At this momentous time, being part of an international community, if only for a week, addressing the future of our world was a lasting memory, and one which has made my degree at GPS all the more valuable.
Spike (Frederick) P. Hemans, MIA ‘18
Overall, attending COP23 as part of the Scripps Institute of Oceanography delegation was a tremendous opportunity to hear directly from industry and policy leaders, as well as participate in official events and demonstrations of some of the innovative work done at Scripps and other places.
2017 was the year when the last global holdouts of the Paris Climate Accords indicated their acceptance of the climate goal framework, holdouts that included nations like Nicaragua and Syria. One large nation had a conspicuous absence, as President Trump has indicated his intention to withdraw the U.S. from the Paris Climate Accords goals. Indeed, while other large nations had huge official pavilions dedicated to the renewable projects and goals for greenhouse gas mitigation, there was not even an official desk from the U.S.
Instead, about five feet outside the COP23 conference area was a huge “unofficial” U.S. pavilion, featuring speeches from environmentally conscious U.S. politicians and community leaders. As California Governor Jerry Brown pointed out in his speech to a packed room, due to a coalition of states and aligned clean industry groups, the U.S. is on track to meet its Paris Climate Accords’ mitigation goals, regardless of a lack of leadership from Washington, D.C.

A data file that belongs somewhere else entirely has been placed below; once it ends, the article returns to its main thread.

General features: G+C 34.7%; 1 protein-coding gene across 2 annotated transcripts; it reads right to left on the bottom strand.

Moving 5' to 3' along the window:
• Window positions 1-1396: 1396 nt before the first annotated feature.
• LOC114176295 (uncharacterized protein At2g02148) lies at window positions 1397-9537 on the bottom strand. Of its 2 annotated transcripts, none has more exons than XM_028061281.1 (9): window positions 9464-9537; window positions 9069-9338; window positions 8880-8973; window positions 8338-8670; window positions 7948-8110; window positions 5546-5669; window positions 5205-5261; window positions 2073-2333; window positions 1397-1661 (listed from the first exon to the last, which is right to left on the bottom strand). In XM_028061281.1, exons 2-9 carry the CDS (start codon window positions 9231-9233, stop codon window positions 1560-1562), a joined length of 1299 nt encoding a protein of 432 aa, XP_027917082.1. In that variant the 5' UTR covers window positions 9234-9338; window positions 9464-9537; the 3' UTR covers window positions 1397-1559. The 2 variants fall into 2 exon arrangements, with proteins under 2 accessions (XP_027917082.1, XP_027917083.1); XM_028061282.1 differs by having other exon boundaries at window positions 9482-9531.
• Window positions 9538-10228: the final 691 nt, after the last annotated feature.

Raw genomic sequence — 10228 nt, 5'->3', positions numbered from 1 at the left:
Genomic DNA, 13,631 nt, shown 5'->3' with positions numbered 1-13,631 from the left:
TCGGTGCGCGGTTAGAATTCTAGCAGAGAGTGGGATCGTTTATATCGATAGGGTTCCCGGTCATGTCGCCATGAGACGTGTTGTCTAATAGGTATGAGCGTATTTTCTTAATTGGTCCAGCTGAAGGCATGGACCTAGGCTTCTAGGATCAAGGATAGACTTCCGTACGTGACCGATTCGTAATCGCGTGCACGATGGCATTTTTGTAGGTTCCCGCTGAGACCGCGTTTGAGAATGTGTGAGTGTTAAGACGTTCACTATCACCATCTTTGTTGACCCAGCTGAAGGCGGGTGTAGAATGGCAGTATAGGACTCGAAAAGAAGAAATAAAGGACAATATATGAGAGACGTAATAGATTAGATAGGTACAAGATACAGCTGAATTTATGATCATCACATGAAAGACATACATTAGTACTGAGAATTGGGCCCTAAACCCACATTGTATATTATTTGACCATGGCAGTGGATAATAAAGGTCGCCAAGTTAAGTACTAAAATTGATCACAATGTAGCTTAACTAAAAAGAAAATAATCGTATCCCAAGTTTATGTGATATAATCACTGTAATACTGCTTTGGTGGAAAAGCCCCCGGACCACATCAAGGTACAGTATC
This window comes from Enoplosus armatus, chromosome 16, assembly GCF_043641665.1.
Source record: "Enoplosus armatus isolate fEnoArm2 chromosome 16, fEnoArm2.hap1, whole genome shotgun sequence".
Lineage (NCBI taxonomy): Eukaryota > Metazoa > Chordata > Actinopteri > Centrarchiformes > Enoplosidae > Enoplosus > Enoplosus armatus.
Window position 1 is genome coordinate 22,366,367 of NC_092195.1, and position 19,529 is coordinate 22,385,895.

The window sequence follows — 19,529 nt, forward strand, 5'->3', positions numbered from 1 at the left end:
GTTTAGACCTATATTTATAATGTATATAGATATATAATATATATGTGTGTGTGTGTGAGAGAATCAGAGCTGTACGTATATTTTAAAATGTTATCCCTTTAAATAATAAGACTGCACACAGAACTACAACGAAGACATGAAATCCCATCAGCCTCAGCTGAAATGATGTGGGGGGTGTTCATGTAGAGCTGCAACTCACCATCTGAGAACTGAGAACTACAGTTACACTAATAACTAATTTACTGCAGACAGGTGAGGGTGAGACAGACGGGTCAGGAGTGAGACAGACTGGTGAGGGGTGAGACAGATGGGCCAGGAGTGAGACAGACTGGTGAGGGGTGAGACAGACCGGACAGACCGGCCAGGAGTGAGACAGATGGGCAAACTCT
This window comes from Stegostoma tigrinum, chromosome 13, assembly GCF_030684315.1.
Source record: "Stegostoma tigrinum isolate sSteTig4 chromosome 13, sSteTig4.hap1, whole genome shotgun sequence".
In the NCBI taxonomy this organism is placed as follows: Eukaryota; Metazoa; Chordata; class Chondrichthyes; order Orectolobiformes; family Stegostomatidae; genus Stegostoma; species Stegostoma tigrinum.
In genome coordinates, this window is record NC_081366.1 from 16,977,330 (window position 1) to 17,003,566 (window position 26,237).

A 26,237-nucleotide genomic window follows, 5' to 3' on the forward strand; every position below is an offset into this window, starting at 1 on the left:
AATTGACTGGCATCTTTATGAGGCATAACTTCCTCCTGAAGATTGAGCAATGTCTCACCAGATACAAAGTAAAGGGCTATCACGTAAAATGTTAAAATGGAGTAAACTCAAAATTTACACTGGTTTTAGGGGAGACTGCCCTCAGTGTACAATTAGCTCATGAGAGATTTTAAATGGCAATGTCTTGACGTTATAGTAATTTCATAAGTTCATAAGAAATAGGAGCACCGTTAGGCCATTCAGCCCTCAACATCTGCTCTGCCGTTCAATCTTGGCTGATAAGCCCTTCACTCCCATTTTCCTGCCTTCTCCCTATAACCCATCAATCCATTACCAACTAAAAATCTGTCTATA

Despite the political grandstanding from Republican politicians and fossil-fuel aligned industries, market forces are moving towards renewable energy and a reduction of greenhouse gasses across the globe. Now is the time for NGO’s and research institutions, like UC San Diego, to step into the leadership void and provide more solutions and innovations in the coming years.